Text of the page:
A solar system at war led by an impostor.
Genre: Science Fiction
No. of pages: 442
From the dustjacket:
As a Red, Darrow grew up working in the mines deep beneath the surface of Mars, enduring backbreaking labour while dreaming of the better future he was building for his descendants. But the Society he faithfully served was built on lies. Darrow’s kind have been betrayed and denied by their elitist masters, the Golds – and their only path to liberation is revolution. And so Darrow sacrifices himself in the name of the greater good for which Eo, his true love and inspiration, laid down her life. He becomes a Gold, infiltrating their privileged realm so that he can destroy it from within.
A lamb among the wolves in a cruel world, Darrow finds friendship, respect, and even love – but also the wrath of powerful rivals. To wage and win the war that will change humankind’s destiny, Darrow must confront the treachery arrayed against him, overcome his all-too-human desire for retribution – and strive not for violent revolt but a hopeful rebirth. Though the road ahead is fraught with danger and deceit, Darrow must choose to follow Eo’s principles of love and justice to free his people.
He must live for more.
While it starts off with an engaging encounter turning everything achieved in ‘Red Rising’ on its head, immediately after, the narrative fell into that long-winded flat tone I found at the beginning of ‘Red Rising.’ The story is interesting but the writing style is not so compelling for me. Pierce can have such a meaningful and succinct turn of phrase that really resonates… and then waffle for pages on mundane happenings. It’s really frustrating to sing his praises when I find times I’m so bored I’d rather wait for my dog to fart for entertainment.
So, after 131 pages, I had to put the book down and walk away. Reading three other novels before returning for a second wind. And then it is all so interesting and so political… but that went hand in hand with wavering engagement. With many long difficult character names (and there are lots of them) and such macabre machinations I only got another 100 pages before I needed another rest. Slow pacing and a dry narrative are killing me!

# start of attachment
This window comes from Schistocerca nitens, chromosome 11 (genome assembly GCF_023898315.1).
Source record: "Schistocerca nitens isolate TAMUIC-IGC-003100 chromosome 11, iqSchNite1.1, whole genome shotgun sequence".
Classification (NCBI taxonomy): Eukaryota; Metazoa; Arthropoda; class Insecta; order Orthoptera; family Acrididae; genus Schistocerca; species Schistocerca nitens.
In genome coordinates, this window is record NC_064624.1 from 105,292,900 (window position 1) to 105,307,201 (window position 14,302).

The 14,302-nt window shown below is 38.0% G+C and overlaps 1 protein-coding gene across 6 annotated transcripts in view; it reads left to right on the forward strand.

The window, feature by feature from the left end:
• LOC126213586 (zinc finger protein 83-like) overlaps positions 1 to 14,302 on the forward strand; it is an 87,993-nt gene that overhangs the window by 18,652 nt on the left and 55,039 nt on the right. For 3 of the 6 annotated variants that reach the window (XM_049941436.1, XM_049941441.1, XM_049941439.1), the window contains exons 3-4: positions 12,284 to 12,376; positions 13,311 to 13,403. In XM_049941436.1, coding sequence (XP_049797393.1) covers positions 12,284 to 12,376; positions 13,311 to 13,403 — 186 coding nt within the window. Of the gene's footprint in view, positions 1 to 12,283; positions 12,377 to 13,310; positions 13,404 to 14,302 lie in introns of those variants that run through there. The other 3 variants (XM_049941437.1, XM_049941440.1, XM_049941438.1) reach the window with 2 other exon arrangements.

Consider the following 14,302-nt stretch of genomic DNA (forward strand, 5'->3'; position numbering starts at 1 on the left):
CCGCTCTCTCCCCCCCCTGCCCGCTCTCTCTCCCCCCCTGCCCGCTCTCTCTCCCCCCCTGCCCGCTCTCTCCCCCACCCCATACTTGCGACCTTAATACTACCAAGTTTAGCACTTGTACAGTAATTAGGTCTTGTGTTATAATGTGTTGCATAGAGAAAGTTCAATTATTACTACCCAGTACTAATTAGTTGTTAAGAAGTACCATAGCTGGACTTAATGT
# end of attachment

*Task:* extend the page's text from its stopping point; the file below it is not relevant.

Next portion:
The story is great. Complex characters. Political chess playing manoeuvres. Power plays. It has all the ingredients I usually love in a novel but it just didn’t sell me. I found my interest waning a number of times, bogged down with too much detail, too much padding to the main story line in a barren narrative tone. And then, like a switch had been flipped, I was back into it again. It was as if only half of the book really grabbed me and the other half put me to sleep. Talk about polarizing.
I took just under a month to read ‘Golden Son’ and managed to read another eleven novels in between. I’m hoping it was just a second-book-syndrome thing. Because I liked ‘Red Rising’ and can imagine the finale to be explosive. Especially after the hype this series has received. I don’t think I’m all that emotionally invested in the characters, they are all about war and revenge and playing a long game to end oppression. That leaves little room for softness and building trust and love outside the harsh landscape – I guess that’s why I kept putting the book down because it was so hard to digest knowing that they all turn on each other.
My favourite scene was that of Darrow with his mother. It was the first emotional connection I’d gotten to the series – even in comparison to the death of Eo.
Here’s hoping it gets better… I really want to love this series.
Overall feeling: Some really amazing writing – and some that lapsed me into a coma
© Casey Carlisle 2017. Unauthorized use and/or duplication of this material without express and written permission from this blog’s author and/or owner is strictly prohibited. Excerpts and links may be used, provided that full and clear credit is given to Casey Carlisle with appropriate and specific direction to the original content.